Having a network of ‘hubs’ is a characteristic shared by both Student Hubs and Hubbub, a new environmental charity. Set up by Trewin Restorick, Student Hubs chair, Hubbub seeks a fresh approach to communicating sustainability issues. I have recently joined their team as an intern – a small team with huge ambitions.
Knowing how to effectively communicate environmental issues was something I found difficult as a student at Birmingham University. I could not work out how to reach beyond the usual suspects and get non-greenies involved in taking action on important issues. Since then I have realised this conundrum extends beyond the Uni setting. Great swaths of the public are uninspired and unengaged when it comes to big global issues, and I’m beginning to understand why. Our psychology seems wired to react to immediate concerns; the state of our finances, relationships, job security. It is unsurprising that people find issues like climate change, so far removed in space and time, hard to decipher and engage with. Perhaps its time to lay off the scary carbon facts, wagging fingers and guilt-tripping, and try something new.
Hubbub is trialling a new approach, tapping into mainstream interests like food, fashion and sport. The Great British Bake Off and the rise of celebrity chefs have shown how much we value good food and flare. The proliferation of magazines and fashion blogs has highlighted mass interest in looking trendy and stylish. Sport is a source of pride, loyalty and excitement for many. Hubbub thinks there’s huge potential to tie in ‘doing good’ to all of these areas and more. If activities and campaigns are simple, relevant and enjoyable, perhaps new audiences will get involved.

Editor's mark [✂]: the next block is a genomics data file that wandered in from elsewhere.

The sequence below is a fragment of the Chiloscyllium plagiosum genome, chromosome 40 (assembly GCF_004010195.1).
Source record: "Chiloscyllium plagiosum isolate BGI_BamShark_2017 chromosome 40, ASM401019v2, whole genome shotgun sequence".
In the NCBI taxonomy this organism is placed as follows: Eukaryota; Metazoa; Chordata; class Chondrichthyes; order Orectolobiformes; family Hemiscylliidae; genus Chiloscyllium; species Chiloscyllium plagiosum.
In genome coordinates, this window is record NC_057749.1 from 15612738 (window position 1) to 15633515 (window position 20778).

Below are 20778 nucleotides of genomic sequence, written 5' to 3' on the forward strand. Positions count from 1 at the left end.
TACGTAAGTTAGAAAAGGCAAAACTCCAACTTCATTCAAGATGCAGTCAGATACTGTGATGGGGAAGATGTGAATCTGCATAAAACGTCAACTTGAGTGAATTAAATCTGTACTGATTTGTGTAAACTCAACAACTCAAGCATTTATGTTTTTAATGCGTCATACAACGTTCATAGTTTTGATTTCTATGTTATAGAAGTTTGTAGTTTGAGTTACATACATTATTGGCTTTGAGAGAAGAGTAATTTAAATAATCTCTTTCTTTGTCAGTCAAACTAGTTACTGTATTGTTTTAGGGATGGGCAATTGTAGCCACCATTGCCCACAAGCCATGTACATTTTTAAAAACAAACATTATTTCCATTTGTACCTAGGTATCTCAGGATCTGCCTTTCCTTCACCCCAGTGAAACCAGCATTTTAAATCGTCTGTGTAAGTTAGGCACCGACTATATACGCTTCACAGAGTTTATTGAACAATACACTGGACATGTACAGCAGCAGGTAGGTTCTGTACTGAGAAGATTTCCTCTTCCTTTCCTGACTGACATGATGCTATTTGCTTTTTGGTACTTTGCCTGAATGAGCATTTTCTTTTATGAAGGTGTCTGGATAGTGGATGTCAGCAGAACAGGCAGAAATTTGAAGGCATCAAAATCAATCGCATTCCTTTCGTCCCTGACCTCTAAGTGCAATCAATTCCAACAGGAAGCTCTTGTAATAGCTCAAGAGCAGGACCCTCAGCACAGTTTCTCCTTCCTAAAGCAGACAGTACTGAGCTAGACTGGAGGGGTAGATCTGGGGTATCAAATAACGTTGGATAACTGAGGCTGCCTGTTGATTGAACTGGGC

An example of this came at Halloween this year, where Hubbub pinned the issue of food waste to the humble pumpkin, encouraging people to eat the edible bits of their Jack O’Lanterns. #pumpkinrescue trended on twitter and ran alongside a fabulous 10-day pumpkin festival in Oxford. My personal highlight was a pop-up kitchen in the town centre which fed over 800 people with free soup, cooked from food surplus that would have otherwise gone to waste. Shoppers were surprised by the fact cutting household food waste could save them £60 a month, and most expressed a natural outrage when attention was drawn to the kilo of rescued squash, that would have otherwise rotted in a field. Have a peek at the video made on the day here.
Next up Hubbub will be delivering a #festivefreeze campaign, to fight food waste around Christmas. Love Food Hate Waste has estimated we bin an astonishing 2 million turkeys and 74 million mince pies during the festive season so we want to promote the numerous benefits of freezing Christmas leftovers. There is much more in the pipeline for our fashion hub, neighbourhood hub and more. If these are things that interest you, register for free on our website (www.hubbub.org.uk) and follow our journey….